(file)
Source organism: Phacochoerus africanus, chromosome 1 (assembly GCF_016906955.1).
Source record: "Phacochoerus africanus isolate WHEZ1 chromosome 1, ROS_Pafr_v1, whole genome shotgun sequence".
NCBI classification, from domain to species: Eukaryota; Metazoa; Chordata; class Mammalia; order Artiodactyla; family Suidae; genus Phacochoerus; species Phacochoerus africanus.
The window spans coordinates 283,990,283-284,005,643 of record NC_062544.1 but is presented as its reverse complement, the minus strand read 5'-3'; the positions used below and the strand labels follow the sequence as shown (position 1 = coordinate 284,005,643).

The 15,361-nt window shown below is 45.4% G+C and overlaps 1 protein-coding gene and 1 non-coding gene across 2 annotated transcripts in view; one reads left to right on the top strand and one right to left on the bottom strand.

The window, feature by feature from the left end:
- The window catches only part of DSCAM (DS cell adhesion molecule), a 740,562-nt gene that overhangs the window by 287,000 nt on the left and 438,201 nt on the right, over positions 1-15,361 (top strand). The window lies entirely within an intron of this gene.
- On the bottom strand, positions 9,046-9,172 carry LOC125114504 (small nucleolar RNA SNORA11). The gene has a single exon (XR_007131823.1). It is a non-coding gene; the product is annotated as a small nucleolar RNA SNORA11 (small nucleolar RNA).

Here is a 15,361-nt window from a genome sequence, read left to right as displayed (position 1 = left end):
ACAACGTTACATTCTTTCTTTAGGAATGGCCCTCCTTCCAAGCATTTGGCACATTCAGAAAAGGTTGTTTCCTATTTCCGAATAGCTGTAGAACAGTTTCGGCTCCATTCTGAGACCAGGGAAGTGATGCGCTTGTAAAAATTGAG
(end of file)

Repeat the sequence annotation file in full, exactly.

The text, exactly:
Source organism: Phacochoerus africanus, chromosome 1 (assembly GCF_016906955.1).
Source record: "Phacochoerus africanus isolate WHEZ1 chromosome 1, ROS_Pafr_v1, whole genome shotgun sequence".
NCBI classification, from domain to species: Eukaryota; Metazoa; Chordata; class Mammalia; order Artiodactyla; family Suidae; genus Phacochoerus; species Phacochoerus africanus.
The window spans coordinates 283,990,283-284,005,643 of record NC_062544.1 but is presented as its reverse complement, the minus strand read 5'-3'; the positions used below and the strand labels follow the sequence as shown (position 1 = coordinate 284,005,643).

The 15,361-nt window shown below is 45.4% G+C and overlaps 1 protein-coding gene and 1 non-coding gene across 2 annotated transcripts in view; one reads left to right on the top strand and one right to left on the bottom strand.

The window, feature by feature from the left end:
- The window catches only part of DSCAM (DS cell adhesion molecule), a 740,562-nt gene that overhangs the window by 287,000 nt on the left and 438,201 nt on the right, over positions 1-15,361 (top strand). The window lies entirely within an intron of this gene.
- On the bottom strand, positions 9,046-9,172 carry LOC125114504 (small nucleolar RNA SNORA11). The gene has a single exon (XR_007131823.1). It is a non-coding gene; the product is annotated as a small nucleolar RNA SNORA11 (small nucleolar RNA).

Here is a 15,361-nt window from a genome sequence, read left to right as displayed (position 1 = left end):
ACAACGTTACATTCTTTCTTTAGGAATGGCCCTCCTTCCAAGCATTTGGCACATTCAGAAAAGGTTGTTTCCTATTTCCGAATAGCTGTAGAACAGTTTCGGCTCCATTCTGAGACCAGGGAAGTGATGCGCTTGTAAAAATTGAG